Liability has an important legal dimension as well. A liability is a legally enforceable obligation, whether it is voluntarily entered into as a contractual obligation, or is imposed unilaterally, such as the liability to pay taxes. The law both establishes liabilities and determines who is responsible for discharging them.
For the purposes of this document, an environmental liability is a legal obligation to make a future expenditure due to the past or ongoing manufacture, use, release, or threatened release of a particular substance, or other activities that adversely affect the environment. A potential environmental liability is a potential legal obligation to make a future expenditure due to the ongoing or future manufacture, use, release, or threatened release of a particular substance, or other activities that adversely affect the environment. An obligation is potential when it depends on future events or when a law or regulation creating the liability is not yet in effect. A “potential environmental liability” differs from an “environmental liability” because an organization has an opportunity to prevent the liability from occurring by altering its own practices or adopting new practices in order to avoid or reduce adverse environmental impact.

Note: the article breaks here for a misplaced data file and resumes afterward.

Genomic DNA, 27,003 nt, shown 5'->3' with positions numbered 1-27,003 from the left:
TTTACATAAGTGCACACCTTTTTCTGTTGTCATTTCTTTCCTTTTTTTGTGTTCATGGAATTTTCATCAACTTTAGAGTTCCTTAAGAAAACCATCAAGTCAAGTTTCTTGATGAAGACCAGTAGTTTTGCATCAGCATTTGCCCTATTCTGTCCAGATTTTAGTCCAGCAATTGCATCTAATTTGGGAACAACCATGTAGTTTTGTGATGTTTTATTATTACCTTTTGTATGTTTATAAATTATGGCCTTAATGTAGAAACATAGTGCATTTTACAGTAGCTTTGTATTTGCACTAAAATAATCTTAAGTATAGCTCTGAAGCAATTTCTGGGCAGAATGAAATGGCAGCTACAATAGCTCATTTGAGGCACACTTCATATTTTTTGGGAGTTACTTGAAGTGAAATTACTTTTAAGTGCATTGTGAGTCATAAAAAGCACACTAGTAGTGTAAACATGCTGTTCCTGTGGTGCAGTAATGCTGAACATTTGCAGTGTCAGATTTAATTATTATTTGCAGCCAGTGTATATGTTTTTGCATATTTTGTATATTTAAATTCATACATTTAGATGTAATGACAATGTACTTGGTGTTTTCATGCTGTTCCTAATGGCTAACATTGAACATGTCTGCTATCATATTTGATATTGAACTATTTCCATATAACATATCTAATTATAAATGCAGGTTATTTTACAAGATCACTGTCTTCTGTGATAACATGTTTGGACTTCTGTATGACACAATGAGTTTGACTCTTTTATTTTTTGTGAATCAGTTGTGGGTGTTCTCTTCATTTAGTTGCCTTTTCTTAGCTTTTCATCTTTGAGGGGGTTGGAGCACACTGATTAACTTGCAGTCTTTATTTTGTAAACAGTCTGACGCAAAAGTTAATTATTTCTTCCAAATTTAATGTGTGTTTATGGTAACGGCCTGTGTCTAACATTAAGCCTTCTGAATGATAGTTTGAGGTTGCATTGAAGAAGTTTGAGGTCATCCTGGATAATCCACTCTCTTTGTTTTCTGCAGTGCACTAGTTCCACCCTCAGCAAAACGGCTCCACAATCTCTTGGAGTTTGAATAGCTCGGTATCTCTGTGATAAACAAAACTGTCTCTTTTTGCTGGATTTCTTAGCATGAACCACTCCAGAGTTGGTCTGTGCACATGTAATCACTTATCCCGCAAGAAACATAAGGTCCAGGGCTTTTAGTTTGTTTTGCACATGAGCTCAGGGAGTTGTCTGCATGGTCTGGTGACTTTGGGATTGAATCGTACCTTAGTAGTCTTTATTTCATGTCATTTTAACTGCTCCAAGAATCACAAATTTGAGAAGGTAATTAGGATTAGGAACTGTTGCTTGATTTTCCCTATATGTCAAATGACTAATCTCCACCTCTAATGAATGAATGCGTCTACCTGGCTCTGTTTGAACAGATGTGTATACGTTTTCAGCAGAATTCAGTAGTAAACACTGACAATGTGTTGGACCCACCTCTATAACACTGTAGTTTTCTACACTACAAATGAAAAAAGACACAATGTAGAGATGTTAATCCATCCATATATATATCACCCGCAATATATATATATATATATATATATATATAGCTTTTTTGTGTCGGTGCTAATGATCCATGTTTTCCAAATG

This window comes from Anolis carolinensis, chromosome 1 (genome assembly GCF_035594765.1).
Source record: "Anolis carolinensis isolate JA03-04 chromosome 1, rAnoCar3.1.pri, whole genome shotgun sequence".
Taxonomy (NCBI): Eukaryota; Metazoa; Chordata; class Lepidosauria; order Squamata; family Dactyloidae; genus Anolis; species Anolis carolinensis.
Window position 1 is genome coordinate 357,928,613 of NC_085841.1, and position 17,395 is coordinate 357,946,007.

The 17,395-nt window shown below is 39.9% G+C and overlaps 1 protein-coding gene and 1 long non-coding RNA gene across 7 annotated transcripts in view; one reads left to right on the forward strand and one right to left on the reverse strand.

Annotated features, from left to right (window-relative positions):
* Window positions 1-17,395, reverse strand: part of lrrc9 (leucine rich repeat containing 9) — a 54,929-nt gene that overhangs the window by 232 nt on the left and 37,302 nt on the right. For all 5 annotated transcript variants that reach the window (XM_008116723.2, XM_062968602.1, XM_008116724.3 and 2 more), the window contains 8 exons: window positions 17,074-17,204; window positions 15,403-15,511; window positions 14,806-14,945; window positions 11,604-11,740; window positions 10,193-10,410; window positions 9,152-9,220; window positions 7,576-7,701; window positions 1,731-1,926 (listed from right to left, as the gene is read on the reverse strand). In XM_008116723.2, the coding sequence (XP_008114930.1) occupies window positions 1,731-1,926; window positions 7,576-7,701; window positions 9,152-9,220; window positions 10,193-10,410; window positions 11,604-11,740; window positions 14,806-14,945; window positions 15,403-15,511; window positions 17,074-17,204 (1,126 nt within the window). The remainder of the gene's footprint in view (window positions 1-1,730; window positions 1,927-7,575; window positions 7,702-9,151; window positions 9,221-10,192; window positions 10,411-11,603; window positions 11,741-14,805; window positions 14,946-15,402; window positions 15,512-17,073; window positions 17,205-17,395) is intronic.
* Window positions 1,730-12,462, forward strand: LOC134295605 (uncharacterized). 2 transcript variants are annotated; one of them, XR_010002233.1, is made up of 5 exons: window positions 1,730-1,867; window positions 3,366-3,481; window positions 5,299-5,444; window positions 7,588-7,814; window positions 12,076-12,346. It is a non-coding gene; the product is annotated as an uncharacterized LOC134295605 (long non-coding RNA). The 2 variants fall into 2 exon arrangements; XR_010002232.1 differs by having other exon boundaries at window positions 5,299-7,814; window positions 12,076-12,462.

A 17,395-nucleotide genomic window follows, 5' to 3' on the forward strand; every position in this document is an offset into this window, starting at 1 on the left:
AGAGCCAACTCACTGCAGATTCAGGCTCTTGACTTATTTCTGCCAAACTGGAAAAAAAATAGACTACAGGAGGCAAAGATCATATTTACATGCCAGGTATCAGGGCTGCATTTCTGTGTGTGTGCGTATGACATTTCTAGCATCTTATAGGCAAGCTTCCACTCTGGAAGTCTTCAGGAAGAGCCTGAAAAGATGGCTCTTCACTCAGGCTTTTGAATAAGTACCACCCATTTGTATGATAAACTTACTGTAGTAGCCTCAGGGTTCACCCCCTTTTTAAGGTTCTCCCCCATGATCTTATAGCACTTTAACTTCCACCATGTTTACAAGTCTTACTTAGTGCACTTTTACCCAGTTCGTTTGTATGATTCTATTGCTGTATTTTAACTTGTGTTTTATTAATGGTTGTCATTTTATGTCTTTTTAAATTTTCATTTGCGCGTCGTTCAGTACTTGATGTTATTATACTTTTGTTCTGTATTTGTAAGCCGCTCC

Environmental liabilities arise from a variety of sources. Federal, state, and local environmental statutes, regulations, and ordinances, whether enforced by public agencies or through private citizens’ suits, give rise to many types of environmental liabilities. Another legal source of these liabilities is “common law” (i.e., judge-made law) that can vary from state to state. A detailed list of environmental liabilities would be very lengthy. Thus, this report distinguishes the following broad categories of environmental liabilities: